Last week, Jobtel, a mergers and acquisition specialist, wrote to managing partners of firms in the five to 35 partner bracket urging them to join forces and head off moves from US consolidators to buy up UK firms.
Kenneth Crofton Martin, chairman of the London Society of Chartered Accountants and a partner at Pannell Kerr Forster, said the call might make small firms focus on streamlining their practices. Effective use of software and electronic filing of tax returns, for instance, would make statutory work more cost effective, he said.
Small firms needed to identify profitable niche work, he said: 'The question for small firms is: are you willing to face the challenges of staying independent? If so, recognise your strengths; don't try to be all things to all men.'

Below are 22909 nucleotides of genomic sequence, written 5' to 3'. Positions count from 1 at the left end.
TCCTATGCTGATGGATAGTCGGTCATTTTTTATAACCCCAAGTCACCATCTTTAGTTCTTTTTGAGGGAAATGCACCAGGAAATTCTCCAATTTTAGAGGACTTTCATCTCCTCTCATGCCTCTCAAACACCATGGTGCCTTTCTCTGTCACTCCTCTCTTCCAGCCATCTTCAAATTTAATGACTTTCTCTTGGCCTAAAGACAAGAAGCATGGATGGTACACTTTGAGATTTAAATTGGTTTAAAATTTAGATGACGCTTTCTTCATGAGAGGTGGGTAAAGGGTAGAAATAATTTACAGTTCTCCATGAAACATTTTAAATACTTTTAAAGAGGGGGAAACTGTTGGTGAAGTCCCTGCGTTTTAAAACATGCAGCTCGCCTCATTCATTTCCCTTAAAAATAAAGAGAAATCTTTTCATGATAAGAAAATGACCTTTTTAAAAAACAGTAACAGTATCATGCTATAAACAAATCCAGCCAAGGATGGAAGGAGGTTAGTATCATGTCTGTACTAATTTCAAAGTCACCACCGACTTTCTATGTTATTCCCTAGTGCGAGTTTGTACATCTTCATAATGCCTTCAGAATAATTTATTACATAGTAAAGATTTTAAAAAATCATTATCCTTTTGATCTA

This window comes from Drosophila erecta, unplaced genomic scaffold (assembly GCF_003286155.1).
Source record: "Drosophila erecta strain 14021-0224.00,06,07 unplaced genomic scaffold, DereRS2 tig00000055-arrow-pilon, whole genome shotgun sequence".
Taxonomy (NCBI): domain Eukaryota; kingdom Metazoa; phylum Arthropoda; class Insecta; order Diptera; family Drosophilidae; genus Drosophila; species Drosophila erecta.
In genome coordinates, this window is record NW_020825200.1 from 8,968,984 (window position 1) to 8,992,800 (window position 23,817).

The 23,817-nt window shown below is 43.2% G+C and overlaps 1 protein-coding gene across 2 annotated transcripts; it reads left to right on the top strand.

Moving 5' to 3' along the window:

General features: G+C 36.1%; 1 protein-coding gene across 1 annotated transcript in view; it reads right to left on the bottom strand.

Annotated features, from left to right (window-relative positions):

Mike Burgess, managing director of Swat Ltd, which offers consultancy and training to small practices, said US consolidators had taken significant slices of gross revenue. 'The majority of firms which are not bought up are going to need support,' he said. 'Otherwise they will end up competing with high street players with huge financial muscle behind them.'
Michael Bailey, managing partner at Morison Stoneham a 17-partner firm, said the profession would see radical changes within months rather than years: 'From where I am sitting these moves seem quite sensible whether through flotation or consolidation.'
Some parts of Atacama have not received rainfall for 500 years - but a sudden deluge of water upset the Desert's delicate biological balance
Spitzer Space Telescope could not spot Oumuamua, suggesting that it is actually pretty small
Greenland crater one of the 25 largest impact craters on Earth
This long-sought progenitor star was identified in an image captured by Hubble in 2007